However the bottom line is the profits and not the best quality of panel or workmanship is the driving factor. I would like to know if this happening with Tesla Motors too. I bet there is a lot more behind the scenes.

    Reply
  5. Kalen

    America was always boom/bust economy starting with land grab from Indians, gold rush etc., the solar energy ploy presented wrongly as a scalable and viable on the long run technology in this particular setting is such a fleeting rush, that was fueled by ZIRP and massive subsidies that ended up in pockets of oligarchy in US and China.

    People are not getting an alternative energy source, they get a new debt and/or leasing death spiral, those who leased a car (rapidly depreciating asset) know what I am talking about, a new debt peonage often not easily dischargeable or not at all. And like in Uber case some benefit temporarily while overall business model is dead, unsustainable.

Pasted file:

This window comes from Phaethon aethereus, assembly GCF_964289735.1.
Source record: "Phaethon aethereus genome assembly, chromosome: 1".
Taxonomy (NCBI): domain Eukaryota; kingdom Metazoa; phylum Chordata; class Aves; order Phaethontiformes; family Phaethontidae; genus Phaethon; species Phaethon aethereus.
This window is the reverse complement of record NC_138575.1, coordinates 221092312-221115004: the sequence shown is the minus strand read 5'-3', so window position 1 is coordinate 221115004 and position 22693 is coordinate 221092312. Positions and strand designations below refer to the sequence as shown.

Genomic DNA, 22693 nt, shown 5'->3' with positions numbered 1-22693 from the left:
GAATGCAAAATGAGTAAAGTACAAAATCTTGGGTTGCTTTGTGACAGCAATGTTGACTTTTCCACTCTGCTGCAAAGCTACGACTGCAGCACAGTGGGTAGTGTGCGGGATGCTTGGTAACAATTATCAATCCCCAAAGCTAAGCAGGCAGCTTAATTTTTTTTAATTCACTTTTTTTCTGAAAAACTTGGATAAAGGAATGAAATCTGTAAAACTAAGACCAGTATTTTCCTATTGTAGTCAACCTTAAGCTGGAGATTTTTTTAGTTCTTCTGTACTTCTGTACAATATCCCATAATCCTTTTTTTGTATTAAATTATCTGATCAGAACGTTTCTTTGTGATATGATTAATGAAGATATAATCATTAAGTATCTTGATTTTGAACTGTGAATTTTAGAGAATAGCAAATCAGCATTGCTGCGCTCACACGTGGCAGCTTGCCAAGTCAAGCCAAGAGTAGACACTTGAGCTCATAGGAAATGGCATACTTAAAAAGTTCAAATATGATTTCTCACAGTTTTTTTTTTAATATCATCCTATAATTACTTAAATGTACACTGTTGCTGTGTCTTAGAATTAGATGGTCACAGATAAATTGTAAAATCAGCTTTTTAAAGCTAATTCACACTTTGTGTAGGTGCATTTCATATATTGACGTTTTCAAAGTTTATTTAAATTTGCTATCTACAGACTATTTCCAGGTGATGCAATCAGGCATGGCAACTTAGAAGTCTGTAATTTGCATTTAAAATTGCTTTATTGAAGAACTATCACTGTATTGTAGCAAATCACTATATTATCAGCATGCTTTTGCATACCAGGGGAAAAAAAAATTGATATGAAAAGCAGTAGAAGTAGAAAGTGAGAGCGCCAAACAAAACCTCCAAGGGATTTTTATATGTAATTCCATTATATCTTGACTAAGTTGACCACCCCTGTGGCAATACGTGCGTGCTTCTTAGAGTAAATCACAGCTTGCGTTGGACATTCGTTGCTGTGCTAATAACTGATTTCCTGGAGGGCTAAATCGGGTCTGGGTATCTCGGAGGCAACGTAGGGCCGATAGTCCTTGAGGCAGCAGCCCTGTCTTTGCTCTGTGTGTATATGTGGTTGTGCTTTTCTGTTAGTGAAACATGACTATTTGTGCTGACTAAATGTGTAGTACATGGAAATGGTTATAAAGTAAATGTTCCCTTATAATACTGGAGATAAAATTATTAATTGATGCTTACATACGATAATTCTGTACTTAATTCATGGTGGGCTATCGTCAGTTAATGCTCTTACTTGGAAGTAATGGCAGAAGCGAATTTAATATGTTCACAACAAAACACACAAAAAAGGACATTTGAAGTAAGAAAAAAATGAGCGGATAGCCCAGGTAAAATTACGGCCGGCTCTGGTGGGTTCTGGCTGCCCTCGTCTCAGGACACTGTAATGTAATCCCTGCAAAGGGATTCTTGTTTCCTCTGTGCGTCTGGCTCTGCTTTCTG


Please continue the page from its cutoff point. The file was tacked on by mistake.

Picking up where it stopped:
The new inconvenient truth, no country club environmentalist dares to utter is that solar power technology in current reincarnation is not a replacement for power system for the future, but a Wall Street boom ploy, a hype that was aimed most of all to sell stocks of solar companies not to save a “planet” since first thing that is needed to save the planet and to shut down the Wall Street and eradicate oligarchic rule.

    The story of workers’ exploitation, stock boom-bust mentality of management and completely taking over of the critical R&D of so-called renewable energy research Institutions by hard core oil men who suppressed breakthrough research and massively de-funded any efforts that would lead to viable and scalable clean, cheap and abundant energy artificially forcing a scarcity as a necessary condition capital of accumulation and concentration in few hands of oligarchs here in the US and China, monopolist of solar panel production at illegal dumping prices to kill US factories.